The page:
The Lake Tahoe Shakespeare Festival will feature its final performances of the season this weekend in Incline Village |

The Lake Tahoe Shakespeare Festival will feature its final performances of the season this weekend in Incline Village

Few settings compare to gorgeous North Lake Tahoe, and few performances top a classic like the Lake Tahoe Shakespeare Festival production.

This year, the stage was filled with immense talent as a handful of actors brought to life two shows, "The Hound of the Baskervilles" and "Love's Labour's Lost," which will show its remaining performances through the end of August.

How fortunate we are to be able to experience a night of performance art in one of the most beautiful locations in the country and with such high caliber, truly impressive talent.

Three of the performers in this season's shows were responsible for mastering multiple characters to bring "The Hound of the Baskervilles" to life.

“It’s extraordinary here. Being outdoors in such a resort destination makes for a really nice show, people want to have fun.”

— Doug Miller

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For several nights, the crowd roared with laughter as Lynn Berg, Jeffrey Hawkins, and Doug Miller presented a hilarious Sherlock Holmes whodunit.

The trio discussed their dynamic in performing the layered piece, which they described as a spoof or parody show, which celebrates the mystery genre.

"People can be intimidated by the language during these shows," Hawkins said. "But that's on the actors to tell you the story, to be storytellers and relieve any of those fears."

Jeffrey played Henry Baskervilles in the performance, as well as a few other characters.

The three come from a core group of actors with sister companies that perform Shakespeare Festivals in Boise, Idaho, and the Great Lakes. The core group of talent has been together since 1998 and even before for some performers.

It may be safe to say that Lake Tahoe is the most scenic destination for the company's shows; at least the actors certainly didn't mind the view.

"It's extraordinary here," Miller said.

"Being outdoors in such a resort destination makes for a really nice show, people want to have fun," he added.

Miller played Sherlock, as well as other characters. It's incredible to see not only the stamina of the performers on stage, but their precision in mastering multiple personalities and lines throughout the show.

The Lake Tahoe Shakespeare Festival productions often sell out of tickets, and hundreds of guests cozily set up their spot in the audience, bringing blankets, ordering snacks, entrees, cocktails, and beverages from the festival's menu, and truly making a special evening out of the play.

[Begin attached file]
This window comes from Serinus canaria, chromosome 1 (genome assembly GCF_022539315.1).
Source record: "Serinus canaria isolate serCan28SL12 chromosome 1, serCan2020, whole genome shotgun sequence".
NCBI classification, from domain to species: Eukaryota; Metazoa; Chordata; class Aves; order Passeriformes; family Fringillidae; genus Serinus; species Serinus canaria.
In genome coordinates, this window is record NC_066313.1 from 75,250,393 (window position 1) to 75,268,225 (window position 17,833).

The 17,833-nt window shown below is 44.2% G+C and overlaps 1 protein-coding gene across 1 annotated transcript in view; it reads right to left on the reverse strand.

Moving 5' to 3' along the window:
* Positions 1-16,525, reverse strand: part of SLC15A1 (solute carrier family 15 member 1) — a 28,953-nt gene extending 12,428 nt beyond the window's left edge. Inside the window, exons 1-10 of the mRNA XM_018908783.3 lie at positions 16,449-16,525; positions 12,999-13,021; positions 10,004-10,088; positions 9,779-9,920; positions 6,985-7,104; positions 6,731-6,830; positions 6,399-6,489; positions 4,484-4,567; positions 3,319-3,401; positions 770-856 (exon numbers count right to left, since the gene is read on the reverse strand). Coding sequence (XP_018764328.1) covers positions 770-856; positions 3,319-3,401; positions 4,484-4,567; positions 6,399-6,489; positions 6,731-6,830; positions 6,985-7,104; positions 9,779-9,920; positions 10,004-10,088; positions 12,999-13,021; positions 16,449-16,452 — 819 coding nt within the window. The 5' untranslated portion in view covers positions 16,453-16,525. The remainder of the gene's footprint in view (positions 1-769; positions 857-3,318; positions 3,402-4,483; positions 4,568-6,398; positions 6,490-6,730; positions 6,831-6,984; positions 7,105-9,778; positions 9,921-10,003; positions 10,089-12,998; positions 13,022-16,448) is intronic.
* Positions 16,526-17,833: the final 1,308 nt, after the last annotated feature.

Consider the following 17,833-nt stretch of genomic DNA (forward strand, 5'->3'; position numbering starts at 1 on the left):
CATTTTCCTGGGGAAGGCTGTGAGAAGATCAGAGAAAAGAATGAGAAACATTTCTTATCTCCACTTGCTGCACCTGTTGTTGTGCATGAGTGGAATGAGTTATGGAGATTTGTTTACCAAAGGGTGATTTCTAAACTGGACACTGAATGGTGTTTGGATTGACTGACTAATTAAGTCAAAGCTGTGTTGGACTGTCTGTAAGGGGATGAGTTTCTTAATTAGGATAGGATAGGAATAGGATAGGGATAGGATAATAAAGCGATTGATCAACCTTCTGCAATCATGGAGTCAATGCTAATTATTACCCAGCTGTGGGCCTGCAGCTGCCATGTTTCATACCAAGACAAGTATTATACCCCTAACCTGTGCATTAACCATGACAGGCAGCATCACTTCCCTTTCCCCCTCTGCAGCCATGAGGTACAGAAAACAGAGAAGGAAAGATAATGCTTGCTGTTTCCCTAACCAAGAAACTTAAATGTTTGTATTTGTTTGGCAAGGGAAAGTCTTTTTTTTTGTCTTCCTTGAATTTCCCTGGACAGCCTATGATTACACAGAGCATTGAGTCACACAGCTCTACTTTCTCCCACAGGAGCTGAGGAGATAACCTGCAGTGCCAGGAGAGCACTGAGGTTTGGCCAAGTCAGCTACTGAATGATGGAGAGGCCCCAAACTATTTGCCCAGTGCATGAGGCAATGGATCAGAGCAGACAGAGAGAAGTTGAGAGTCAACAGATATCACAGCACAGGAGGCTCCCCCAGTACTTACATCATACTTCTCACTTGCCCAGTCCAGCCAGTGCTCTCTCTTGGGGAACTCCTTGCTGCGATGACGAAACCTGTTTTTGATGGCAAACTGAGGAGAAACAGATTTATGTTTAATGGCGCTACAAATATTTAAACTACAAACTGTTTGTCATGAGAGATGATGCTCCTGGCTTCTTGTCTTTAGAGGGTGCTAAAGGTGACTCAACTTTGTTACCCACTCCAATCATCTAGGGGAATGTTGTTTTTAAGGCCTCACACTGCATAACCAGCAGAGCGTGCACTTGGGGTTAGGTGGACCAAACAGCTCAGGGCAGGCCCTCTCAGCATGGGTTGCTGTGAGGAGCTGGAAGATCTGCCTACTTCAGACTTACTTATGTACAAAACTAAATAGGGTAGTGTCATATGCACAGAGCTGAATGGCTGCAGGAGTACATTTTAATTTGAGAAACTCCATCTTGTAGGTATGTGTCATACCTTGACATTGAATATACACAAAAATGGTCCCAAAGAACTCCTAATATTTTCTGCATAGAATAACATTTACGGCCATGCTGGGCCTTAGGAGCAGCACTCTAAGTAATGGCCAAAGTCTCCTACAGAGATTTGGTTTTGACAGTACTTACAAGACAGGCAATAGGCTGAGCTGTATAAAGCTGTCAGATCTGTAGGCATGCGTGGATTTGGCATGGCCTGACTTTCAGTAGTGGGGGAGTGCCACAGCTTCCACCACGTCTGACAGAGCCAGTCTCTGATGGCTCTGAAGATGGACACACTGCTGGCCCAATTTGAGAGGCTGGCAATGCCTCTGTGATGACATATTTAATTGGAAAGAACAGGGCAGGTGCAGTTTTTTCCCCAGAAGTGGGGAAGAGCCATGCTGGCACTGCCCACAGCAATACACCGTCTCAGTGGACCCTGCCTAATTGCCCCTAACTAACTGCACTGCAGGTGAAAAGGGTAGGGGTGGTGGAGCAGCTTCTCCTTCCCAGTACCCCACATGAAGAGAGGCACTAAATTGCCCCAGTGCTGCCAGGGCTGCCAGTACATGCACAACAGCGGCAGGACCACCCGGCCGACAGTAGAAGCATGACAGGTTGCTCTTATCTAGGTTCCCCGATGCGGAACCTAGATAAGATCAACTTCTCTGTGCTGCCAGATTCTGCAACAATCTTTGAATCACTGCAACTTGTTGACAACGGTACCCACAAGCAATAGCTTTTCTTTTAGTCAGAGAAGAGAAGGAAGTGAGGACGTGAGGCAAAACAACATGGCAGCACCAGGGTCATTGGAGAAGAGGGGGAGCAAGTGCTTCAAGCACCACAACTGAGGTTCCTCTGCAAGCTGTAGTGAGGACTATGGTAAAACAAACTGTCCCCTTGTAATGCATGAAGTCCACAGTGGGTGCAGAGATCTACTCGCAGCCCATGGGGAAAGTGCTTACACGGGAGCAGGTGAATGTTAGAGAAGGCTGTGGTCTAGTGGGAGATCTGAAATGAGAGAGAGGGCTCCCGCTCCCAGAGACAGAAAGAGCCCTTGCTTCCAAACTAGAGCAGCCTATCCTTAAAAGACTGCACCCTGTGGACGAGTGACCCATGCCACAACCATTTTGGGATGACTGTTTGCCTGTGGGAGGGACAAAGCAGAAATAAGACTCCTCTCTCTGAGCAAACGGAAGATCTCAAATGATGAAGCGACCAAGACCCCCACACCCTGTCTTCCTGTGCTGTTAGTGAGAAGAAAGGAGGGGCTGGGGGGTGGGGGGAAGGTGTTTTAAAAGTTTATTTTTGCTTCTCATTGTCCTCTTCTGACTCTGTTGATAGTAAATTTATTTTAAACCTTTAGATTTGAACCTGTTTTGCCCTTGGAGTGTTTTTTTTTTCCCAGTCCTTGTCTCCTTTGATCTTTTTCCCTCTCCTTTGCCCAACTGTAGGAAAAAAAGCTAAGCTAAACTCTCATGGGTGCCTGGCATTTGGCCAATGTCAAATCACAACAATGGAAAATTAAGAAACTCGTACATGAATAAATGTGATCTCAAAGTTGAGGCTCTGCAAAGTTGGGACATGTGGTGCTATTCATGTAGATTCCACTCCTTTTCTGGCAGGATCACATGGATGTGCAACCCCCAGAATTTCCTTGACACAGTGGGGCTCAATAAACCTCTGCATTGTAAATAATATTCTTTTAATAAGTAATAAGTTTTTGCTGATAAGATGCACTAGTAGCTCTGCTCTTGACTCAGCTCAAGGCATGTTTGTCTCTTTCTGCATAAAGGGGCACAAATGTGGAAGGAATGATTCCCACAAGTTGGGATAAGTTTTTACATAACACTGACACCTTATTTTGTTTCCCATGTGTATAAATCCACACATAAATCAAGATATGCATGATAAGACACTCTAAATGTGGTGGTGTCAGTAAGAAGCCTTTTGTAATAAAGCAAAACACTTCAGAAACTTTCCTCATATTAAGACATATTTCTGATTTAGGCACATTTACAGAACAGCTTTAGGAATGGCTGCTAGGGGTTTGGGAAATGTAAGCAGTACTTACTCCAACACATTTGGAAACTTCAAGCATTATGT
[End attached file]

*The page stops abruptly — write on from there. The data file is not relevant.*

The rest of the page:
Over the years, the festival has seen an increase in repeat visitors, saying the ratio is roughly 60 guests who've attended the show before, to 40 newcomers. The performances are such a treat that guests usually will see both plays throughout the summertime.

"Here, and anywhere, we want people to come see Shakespeare and walk away feeling as though they 'got it', that they could understand the storyline and engage with it, kind of an 'Oh, that wasn't so hard, I might go see another one' mentality," said Berg, who played Watson during the performance, hilariously.

"Even my mother-in-law was terrified she wouldn't understand it; but we want people to be engaged and not afraid of it, it's our job to make that happen," he added.

When explaining the ultimate goal as a performer of these classic plays, Hawkins recalled a teacher and mentor whom the three actors learned from during their studies.

"He had this philosophy and would say something that sticks with me to this day, 'What we want out of them is to breathe together.' Whether it's a comedy or a tragedy, it's never a bad thing to get 1,000 strangers in one place, just breathing together," Hawkins said.

Miller and Berg nodded in agreement, as the three continued to reflect on the real purpose behind live performance theater as an art form that connects people.

"Inspire literally means breathe," Miller said. "Any production about anything other than pure entertainment should inspire people to look into it further, to want to know more. Getting 1,000 people together to laugh is a beautiful thing."

Cassandra Walker is a features and entertainment reporter for the Sierra Sun. She can be reached at, 530-550-2654 or @snow1cass.